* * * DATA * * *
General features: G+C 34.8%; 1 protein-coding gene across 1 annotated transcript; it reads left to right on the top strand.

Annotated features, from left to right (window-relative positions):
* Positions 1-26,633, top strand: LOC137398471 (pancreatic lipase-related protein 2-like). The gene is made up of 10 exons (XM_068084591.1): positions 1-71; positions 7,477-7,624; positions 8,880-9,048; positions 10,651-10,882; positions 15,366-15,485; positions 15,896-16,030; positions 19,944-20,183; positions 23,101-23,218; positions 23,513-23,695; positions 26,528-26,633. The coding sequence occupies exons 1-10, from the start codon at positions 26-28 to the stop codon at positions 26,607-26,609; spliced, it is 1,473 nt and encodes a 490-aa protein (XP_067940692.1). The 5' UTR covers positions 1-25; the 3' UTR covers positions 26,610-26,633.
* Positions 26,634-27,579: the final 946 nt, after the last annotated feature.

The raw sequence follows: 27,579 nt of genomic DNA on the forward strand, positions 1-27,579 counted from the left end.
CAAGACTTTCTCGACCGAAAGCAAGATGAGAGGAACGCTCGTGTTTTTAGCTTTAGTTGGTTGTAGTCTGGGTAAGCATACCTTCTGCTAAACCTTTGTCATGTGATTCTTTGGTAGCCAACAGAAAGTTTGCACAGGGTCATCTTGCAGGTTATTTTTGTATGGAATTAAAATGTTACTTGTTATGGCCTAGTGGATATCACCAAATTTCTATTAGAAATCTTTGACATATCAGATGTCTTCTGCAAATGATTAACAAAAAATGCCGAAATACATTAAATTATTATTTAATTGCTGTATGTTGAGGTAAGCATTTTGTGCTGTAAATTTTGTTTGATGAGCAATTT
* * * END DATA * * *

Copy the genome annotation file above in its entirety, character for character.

General features: G+C 34.8%; 1 protein-coding gene across 1 annotated transcript; it reads left to right on the top strand.

Annotated features, from left to right (window-relative positions):
* Positions 1-26,633, top strand: LOC137398471 (pancreatic lipase-related protein 2-like). The gene is made up of 10 exons (XM_068084591.1): positions 1-71; positions 7,477-7,624; positions 8,880-9,048; positions 10,651-10,882; positions 15,366-15,485; positions 15,896-16,030; positions 19,944-20,183; positions 23,101-23,218; positions 23,513-23,695; positions 26,528-26,633. The coding sequence occupies exons 1-10, from the start codon at positions 26-28 to the stop codon at positions 26,607-26,609; spliced, it is 1,473 nt and encodes a 490-aa protein (XP_067940692.1). The 5' UTR covers positions 1-25; the 3' UTR covers positions 26,610-26,633.
* Positions 26,634-27,579: the final 946 nt, after the last annotated feature.

The raw sequence follows: 27,579 nt of genomic DNA on the forward strand, positions 1-27,579 counted from the left end.
CAAGACTTTCTCGACCGAAAGCAAGATGAGAGGAACGCTCGTGTTTTTAGCTTTAGTTGGTTGTAGTCTGGGTAAGCATACCTTCTGCTAAACCTTTGTCATGTGATTCTTTGGTAGCCAACAGAAAGTTTGCACAGGGTCATCTTGCAGGTTATTTTTGTATGGAATTAAAATGTTACTTGTTATGGCCTAGTGGATATCACCAAATTTCTATTAGAAATCTTTGACATATCAGATGTCTTCTGCAAATGATTAACAAAAAATGCCGAAATACATTAAATTATTATTTAATTGCTGTATGTTGAGGTAAGCATTTTGTGCTGTAAATTTTGTTTGATGAGCAATTT